Visiting Speakers

Pierre Collin

Université Panthéon-Assas (Paris II)

Pierre Collin is a member of the Conseil d’Etat, the highest French court in matters of administrative and tax law. He also teaches at the Université Panthéon-Assas (Paris II).

Rebecca Comay

Professor of Philosophy and Comparative Literature
University of Toronto

Rebecca Comay is Professor of Philosophy and Comparative Literature at the University of Toronto, where she is also codirector of the Program in Literary Studies. . Her research ineterest are Hegel and 19th century German philosophy, Marx and Marxism, Benjamin and Adorno, political theology, psychoanalysis, contemporary French philosophy, trauma and memory, iconoclasm and destruction of art, contemporary art and art criticism, and Proust.

Paul Corner

University of Siena

Professor and Director of the Center for the Study of Totalitarian Regimes of the Twentieth Century.

Timothy Corrigan

University of Pennsylvania

Timothy Corrigan is a Professor of English and Cinema Studies at the University of Pennsylvania. His work in Cinema Studies has focused on modern American and contemporary international cinema.

Vincent Crapanzano

Distinguished Professor
City University of New York

Vincent Crapanzano earned his B.A. from Harvard and his Ph.D. in anthropology from Columbia University. He has taught and lectured in major universities in North and South America, Europe, Hong Kong, and South Africa. The subjects of his study and writing are wide ranging: the epistemology of interpretation, psychoanalysis, ethnopsychiatry and folk healing, spirit possession, theories of the self and other, domination, life histories and the articulation of experience, fieldwork and the writing of anthropology, imaginative horizons, memory, transgression and hope, and literary criticism.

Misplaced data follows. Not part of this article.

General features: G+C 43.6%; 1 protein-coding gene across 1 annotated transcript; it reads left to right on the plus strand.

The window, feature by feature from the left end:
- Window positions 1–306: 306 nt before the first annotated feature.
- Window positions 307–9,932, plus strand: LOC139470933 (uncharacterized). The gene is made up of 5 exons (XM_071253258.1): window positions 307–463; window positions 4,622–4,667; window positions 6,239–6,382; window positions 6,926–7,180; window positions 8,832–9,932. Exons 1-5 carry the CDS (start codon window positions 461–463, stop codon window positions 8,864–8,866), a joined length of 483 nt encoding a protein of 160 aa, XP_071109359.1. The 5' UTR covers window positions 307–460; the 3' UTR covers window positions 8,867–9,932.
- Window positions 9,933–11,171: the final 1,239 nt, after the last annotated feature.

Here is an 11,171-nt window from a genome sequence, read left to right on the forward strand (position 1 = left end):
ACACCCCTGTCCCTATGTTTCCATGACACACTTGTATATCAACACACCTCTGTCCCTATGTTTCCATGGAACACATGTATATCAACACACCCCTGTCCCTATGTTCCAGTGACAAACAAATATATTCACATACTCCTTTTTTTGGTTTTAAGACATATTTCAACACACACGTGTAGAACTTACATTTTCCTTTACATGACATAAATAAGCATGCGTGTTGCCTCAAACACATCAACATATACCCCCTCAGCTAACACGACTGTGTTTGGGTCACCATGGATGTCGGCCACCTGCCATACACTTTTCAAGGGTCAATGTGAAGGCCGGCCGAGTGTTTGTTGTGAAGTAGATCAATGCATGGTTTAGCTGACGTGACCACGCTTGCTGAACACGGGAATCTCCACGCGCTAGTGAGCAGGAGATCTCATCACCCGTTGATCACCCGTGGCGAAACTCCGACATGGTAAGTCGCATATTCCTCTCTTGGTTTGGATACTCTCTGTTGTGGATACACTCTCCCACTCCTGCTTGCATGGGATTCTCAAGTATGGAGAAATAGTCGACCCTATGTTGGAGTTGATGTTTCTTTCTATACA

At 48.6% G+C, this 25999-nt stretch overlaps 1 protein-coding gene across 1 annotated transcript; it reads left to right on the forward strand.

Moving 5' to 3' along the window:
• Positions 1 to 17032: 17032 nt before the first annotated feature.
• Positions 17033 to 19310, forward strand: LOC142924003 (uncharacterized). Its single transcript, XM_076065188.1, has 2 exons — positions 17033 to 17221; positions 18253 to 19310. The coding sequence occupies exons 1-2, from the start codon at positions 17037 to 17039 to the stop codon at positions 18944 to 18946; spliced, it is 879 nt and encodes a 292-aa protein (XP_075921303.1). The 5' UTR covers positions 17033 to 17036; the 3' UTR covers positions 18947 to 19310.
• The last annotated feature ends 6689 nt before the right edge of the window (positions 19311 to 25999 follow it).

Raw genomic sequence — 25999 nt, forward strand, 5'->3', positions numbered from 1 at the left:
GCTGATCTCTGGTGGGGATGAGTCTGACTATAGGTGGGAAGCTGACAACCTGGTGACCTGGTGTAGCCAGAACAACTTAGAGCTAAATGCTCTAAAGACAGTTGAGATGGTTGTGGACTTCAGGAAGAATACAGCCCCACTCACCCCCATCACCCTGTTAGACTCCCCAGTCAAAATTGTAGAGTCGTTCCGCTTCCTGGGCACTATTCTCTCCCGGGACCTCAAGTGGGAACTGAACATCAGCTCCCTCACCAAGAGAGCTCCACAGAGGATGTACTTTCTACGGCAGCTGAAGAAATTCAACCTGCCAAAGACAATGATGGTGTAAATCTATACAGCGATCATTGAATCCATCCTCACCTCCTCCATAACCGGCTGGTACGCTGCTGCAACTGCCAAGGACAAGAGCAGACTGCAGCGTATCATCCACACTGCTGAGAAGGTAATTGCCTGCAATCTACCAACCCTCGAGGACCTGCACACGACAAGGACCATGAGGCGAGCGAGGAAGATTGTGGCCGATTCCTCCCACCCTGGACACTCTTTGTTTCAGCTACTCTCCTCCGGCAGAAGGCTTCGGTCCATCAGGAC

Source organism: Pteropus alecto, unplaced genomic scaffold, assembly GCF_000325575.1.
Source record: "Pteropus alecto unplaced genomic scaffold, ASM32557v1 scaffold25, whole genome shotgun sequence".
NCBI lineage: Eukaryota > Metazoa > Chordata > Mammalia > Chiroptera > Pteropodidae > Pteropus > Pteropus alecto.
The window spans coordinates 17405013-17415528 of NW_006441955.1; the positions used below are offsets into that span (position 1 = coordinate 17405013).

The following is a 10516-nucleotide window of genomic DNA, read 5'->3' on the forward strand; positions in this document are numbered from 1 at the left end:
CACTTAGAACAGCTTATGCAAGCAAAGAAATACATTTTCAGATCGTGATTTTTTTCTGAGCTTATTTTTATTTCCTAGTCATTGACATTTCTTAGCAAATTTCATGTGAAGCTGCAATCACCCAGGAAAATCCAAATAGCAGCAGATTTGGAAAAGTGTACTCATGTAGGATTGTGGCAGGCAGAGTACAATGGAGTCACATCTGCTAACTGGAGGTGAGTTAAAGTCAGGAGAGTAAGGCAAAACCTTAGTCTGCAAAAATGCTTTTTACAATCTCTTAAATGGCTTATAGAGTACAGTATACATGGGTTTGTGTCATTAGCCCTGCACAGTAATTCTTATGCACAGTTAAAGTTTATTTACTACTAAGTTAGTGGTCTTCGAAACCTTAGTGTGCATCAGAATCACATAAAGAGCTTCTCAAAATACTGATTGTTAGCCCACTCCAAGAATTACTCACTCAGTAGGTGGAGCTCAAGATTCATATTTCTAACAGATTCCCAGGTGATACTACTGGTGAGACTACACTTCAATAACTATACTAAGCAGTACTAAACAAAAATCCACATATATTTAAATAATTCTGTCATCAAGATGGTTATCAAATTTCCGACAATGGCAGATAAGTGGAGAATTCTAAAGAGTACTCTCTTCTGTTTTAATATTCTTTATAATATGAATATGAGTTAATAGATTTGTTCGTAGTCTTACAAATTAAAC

Margaret Crosby-Arnold

Adjunct Associate Research Scholar
Blinken European Institute of Columbia University

Margaret Crosby-Arnold is is currently an Adjunct Associate Research Scholar with the Blinken European Institute of Columbia University. Her research and teaching develops a history of diversity in metropolitan Europe and its economic, political, legal and diplomatic impact.

Michael Cunningham is the author of the novels The Snow Queen, A Home at the End of the World, Flesh and Blood, The Hours (winner of the Pen/Faulkner Award & Pulitzer Prize), Specimen Days, and By Nightfall, as well as the non-fiction book, Land's End: A Walk in Provincetown. He lives in New York and is a Senior Lecturer in English and Creative Writing at Yale University.

Christian Cwik

Lecturer for European and Atlantic History
University of the West Indies

Dr. Christian Cwik has been the lecturer for European and Atlantic History at the University of the West Indies in St. Augustine since August 2013. His current research and teaching interests include the history of minorities, outlaws, proto-states, frontiers, contraband trade, autonomies, migration/escape/Shoah, resistance, discrimination, racism and anti-Judaism in the Americas and the Atlantic World.